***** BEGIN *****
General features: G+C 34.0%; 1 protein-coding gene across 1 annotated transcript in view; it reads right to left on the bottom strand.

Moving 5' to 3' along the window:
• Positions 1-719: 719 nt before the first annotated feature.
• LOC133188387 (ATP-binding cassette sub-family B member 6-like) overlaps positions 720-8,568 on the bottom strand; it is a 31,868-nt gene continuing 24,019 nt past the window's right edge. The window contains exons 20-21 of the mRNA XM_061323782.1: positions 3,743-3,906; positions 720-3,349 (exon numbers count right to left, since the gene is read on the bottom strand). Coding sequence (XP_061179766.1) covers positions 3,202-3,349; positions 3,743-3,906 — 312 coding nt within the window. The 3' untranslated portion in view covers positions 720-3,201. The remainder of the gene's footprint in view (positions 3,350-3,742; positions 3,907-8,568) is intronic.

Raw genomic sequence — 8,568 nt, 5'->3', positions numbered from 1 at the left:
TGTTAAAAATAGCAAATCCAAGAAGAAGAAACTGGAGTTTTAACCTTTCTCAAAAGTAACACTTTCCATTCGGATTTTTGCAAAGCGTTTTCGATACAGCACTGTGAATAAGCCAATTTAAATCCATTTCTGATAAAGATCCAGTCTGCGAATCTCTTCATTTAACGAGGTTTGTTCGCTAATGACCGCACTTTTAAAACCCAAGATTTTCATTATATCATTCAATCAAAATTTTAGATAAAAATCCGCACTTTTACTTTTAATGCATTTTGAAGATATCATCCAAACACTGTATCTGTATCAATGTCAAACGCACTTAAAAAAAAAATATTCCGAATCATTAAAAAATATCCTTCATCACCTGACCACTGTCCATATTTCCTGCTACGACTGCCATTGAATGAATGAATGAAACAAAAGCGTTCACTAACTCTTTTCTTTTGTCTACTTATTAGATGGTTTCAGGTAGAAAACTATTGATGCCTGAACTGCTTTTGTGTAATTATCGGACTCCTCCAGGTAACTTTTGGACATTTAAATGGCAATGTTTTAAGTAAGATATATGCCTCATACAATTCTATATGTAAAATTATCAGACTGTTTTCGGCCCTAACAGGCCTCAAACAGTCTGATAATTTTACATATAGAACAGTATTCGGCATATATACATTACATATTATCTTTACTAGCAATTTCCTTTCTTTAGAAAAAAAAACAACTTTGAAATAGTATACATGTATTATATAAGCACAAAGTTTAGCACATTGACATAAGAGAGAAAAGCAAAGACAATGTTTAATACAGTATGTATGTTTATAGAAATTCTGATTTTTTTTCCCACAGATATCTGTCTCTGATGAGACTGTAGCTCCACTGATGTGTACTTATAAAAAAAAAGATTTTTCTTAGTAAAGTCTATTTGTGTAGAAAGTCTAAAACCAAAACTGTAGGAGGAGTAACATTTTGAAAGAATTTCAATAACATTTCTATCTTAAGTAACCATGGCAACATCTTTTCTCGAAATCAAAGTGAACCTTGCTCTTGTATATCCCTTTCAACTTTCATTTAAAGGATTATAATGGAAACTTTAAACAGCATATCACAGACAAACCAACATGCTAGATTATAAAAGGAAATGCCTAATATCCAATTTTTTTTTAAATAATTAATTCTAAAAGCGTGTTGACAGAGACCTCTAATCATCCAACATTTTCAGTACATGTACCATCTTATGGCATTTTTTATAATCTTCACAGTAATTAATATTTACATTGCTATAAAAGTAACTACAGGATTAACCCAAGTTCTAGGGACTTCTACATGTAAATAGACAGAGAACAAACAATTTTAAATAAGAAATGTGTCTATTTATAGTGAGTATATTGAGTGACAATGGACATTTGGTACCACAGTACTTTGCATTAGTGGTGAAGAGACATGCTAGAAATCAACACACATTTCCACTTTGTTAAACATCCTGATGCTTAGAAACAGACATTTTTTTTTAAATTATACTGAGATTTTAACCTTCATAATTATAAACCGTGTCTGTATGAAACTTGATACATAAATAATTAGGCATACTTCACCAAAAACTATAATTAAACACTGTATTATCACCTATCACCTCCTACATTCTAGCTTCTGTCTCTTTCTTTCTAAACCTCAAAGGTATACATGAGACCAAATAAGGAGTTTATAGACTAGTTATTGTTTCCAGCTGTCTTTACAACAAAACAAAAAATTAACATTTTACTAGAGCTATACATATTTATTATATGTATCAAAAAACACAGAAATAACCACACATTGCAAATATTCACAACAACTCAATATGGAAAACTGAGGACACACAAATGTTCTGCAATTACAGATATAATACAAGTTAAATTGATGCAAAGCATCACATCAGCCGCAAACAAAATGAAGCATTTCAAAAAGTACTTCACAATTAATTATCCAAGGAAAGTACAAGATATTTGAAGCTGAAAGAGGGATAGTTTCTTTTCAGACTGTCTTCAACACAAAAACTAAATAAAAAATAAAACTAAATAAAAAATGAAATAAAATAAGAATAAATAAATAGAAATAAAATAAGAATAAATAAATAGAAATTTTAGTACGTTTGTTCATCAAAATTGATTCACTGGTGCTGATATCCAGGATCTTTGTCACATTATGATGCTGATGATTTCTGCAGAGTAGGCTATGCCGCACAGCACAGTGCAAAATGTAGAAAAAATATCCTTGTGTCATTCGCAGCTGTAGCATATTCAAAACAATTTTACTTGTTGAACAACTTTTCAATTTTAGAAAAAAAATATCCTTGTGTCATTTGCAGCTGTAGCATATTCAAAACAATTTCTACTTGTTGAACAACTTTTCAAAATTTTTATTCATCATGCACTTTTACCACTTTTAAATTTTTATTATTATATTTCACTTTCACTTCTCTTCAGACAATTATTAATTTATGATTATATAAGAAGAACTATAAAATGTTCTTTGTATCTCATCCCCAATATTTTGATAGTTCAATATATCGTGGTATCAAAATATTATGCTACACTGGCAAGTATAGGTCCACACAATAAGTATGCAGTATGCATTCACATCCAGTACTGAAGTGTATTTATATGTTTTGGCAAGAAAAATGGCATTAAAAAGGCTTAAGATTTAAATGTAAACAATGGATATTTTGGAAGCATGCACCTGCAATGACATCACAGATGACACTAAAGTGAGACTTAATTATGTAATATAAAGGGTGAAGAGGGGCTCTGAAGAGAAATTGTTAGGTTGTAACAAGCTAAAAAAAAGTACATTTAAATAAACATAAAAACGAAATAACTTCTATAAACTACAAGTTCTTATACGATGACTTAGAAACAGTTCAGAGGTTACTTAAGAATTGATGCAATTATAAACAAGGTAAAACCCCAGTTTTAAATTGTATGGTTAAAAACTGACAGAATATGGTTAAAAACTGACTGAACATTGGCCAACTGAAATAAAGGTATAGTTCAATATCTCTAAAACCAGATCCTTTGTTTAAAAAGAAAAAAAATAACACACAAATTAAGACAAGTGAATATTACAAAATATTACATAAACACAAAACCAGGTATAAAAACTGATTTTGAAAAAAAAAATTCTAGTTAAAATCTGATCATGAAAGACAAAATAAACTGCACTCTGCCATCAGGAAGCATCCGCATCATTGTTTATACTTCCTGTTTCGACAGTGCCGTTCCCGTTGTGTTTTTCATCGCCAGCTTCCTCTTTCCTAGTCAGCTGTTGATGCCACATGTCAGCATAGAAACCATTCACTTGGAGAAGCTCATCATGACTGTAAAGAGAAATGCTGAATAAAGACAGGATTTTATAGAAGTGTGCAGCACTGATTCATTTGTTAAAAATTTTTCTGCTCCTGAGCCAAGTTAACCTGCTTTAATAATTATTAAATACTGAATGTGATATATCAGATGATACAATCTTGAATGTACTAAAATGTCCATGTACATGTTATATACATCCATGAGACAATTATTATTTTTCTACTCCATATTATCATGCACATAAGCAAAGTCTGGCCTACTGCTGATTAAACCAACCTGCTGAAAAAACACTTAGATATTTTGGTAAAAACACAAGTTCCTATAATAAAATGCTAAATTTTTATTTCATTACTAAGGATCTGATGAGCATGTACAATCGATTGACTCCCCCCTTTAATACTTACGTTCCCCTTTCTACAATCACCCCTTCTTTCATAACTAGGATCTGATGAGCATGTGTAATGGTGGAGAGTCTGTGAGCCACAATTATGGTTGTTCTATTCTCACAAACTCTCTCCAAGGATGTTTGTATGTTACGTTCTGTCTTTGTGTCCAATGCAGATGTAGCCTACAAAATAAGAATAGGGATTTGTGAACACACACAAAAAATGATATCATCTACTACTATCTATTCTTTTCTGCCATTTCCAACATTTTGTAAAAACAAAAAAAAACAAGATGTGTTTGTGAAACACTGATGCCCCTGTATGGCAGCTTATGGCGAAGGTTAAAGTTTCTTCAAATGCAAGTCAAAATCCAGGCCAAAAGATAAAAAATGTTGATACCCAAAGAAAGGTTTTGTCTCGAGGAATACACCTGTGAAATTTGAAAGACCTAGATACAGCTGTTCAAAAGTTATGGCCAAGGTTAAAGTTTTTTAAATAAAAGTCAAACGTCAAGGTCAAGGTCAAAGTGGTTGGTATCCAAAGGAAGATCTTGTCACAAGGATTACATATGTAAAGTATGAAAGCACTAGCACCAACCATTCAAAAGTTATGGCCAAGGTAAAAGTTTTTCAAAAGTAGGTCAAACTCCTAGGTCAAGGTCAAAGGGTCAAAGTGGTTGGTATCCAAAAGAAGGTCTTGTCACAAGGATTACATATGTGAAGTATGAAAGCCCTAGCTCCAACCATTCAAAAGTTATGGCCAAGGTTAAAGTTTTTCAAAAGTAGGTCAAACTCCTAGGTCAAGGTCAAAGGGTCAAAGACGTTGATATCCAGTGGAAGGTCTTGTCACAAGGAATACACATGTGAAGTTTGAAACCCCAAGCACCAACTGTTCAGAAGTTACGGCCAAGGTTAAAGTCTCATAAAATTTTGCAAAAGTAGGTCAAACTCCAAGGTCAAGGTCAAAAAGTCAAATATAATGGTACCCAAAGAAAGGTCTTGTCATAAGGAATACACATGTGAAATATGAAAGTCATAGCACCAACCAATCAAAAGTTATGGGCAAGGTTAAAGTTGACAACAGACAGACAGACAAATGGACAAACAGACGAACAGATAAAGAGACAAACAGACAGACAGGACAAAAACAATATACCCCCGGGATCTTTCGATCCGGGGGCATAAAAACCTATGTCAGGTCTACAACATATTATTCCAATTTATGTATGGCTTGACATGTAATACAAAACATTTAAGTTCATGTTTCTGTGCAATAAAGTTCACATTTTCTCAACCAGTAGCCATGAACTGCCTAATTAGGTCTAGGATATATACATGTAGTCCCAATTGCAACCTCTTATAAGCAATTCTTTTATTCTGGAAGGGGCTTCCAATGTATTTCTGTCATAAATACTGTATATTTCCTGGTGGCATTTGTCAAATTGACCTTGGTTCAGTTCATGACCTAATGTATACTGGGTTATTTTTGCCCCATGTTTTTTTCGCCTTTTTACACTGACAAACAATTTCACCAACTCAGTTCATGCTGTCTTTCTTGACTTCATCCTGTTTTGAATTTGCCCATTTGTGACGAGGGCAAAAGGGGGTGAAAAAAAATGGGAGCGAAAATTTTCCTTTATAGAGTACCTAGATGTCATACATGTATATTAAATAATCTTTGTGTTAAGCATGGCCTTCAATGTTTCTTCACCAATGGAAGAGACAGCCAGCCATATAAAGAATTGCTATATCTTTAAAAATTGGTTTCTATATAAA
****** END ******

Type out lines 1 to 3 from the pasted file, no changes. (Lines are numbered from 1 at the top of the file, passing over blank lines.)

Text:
General features: G+C 34.0%; 1 protein-coding gene across 1 annotated transcript in view; it reads right to left on the bottom strand.

Moving 5' to 3' along the window:
• Positions 1-719: 719 nt before the first annotated feature.